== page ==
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Cornell panel explores how climate change affects people differently based on ‘gender identity’

A trio of Cornell students last Friday led a discussion about how global warming and climate change “impact individuals differently based on their gender identification.”

The group wanted also to “challenge the gender binary,” according to Cornell Environmental Collective Director Cole Norgaarden, whose major and minor are Urban & Regional Studies and … Inequality Studies.

“We will be talking about how women are disproportionately impacted by climate change and environmental issues, as opposed to men, and how those experiences are very different depending on your identity,” he said.

The Cornell Daily Sun reports the concept of “solastalgia,” the loss of “solace in a place that you find as your home environment,” was also discussed.

“Since the woman’s task is often correlated to providing for their family or … [nourishing] the land, we see that these women have very specific relationships to the land,” [student Lisa] Malloy said.

From the article:

[Tamar] Law and Malloy questioned “how nature, culture and gender overlap” and raised the topic of ecofeminism — the idea of “reclaiming femininity.”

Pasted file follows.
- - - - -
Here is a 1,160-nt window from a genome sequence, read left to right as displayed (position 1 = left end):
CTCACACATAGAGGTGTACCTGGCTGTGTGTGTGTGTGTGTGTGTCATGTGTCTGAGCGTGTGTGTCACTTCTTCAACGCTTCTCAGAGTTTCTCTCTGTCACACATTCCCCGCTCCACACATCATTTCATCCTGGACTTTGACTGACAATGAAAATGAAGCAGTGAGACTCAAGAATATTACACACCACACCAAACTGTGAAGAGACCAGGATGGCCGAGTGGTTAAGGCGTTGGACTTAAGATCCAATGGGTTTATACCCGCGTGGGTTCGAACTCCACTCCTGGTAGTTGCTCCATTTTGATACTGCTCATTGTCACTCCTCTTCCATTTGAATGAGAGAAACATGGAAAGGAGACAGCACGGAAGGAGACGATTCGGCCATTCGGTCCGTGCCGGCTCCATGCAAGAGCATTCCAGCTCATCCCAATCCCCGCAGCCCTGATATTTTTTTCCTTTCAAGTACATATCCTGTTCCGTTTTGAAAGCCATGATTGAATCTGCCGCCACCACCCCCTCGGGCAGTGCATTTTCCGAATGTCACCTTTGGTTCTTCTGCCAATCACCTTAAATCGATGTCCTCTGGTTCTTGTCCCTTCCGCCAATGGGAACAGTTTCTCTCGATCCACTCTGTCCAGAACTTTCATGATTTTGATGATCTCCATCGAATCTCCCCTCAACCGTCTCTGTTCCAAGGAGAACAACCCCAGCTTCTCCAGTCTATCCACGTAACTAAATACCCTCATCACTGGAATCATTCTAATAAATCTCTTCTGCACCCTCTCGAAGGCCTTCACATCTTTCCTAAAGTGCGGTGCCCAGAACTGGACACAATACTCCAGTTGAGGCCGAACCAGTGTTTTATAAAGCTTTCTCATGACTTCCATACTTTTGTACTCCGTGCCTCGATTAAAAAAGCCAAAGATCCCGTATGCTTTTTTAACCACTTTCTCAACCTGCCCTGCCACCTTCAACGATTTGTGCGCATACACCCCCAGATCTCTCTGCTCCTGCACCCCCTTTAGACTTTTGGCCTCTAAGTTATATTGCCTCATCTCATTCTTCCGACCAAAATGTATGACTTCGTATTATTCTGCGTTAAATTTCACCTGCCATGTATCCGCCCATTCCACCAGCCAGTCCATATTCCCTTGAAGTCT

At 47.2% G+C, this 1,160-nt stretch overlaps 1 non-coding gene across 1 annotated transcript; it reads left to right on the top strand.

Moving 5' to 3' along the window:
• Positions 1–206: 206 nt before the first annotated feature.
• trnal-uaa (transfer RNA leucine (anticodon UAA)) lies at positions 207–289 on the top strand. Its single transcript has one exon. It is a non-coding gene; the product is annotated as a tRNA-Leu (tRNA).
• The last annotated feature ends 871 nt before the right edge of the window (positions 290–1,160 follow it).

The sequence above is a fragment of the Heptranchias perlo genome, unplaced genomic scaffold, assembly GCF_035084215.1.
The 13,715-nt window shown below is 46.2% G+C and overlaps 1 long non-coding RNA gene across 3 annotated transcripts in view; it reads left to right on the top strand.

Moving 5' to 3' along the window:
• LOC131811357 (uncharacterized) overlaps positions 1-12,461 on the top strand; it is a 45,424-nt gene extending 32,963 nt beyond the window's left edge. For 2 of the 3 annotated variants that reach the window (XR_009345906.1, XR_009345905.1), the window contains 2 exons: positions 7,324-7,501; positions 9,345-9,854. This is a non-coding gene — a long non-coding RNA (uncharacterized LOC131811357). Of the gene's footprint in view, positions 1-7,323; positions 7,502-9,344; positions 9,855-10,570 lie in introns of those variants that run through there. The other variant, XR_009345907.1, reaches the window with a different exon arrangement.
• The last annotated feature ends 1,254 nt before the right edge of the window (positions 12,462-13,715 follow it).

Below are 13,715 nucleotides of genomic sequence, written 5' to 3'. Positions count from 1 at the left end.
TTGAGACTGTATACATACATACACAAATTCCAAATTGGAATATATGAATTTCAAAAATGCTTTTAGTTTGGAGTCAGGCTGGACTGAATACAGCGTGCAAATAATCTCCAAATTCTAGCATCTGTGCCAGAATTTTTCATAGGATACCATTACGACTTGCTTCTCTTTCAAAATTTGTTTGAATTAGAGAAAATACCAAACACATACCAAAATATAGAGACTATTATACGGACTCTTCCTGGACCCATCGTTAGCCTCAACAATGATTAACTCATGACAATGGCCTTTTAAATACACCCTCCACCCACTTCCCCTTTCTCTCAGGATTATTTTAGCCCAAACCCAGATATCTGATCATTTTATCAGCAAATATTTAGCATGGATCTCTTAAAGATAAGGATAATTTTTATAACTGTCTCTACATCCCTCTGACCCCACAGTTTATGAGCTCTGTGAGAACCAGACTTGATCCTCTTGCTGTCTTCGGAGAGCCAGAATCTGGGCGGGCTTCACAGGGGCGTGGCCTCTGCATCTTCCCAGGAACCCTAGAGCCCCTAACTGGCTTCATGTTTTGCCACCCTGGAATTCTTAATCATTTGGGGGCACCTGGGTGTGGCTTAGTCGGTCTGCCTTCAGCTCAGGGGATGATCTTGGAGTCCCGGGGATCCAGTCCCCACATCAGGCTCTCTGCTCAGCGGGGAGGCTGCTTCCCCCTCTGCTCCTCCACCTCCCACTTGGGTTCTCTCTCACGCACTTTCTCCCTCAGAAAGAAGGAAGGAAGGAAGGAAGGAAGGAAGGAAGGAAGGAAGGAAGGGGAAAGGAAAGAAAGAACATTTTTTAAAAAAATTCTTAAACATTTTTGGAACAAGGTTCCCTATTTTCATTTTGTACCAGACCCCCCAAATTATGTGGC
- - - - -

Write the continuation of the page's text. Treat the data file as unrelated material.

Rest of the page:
“There is not one ecofeminism, but there is an agreement among theorists in the ecofeminist perspective that the domination of women and the domination of nature are interconnected and related,” Law said. “Environmental efforts are vital to integrate with feminist work.”

Doctoral student Hilary Faxon discussed women, farmlands and floods. Faxon said her presentation was inspired by the time she spent in Myanmar — the second most vulnerable country in the world to climate change.

MORE: ‘What gender is that glacier?’ ponders scholars (in all seriousness)

Faxon said the division of labor was a significant issue as “certain tasks were shared and certain were very gendered.”

“In Myanmar, and a lot of places, women deal with seeds and seed saving,” she said. “Men plow … and also men and women share the task of harvesting.”

Faxon also described the legal, technical and cultural barriers women farmers in Myanmar face.

In addition to Norgaarden’s organization, other event hosts included the Cornell Women’s Resource Center, The F Word, Think Big Live Green, Planned Parenthood Generation Action and Climate Justice Cornell.

Read the full article.

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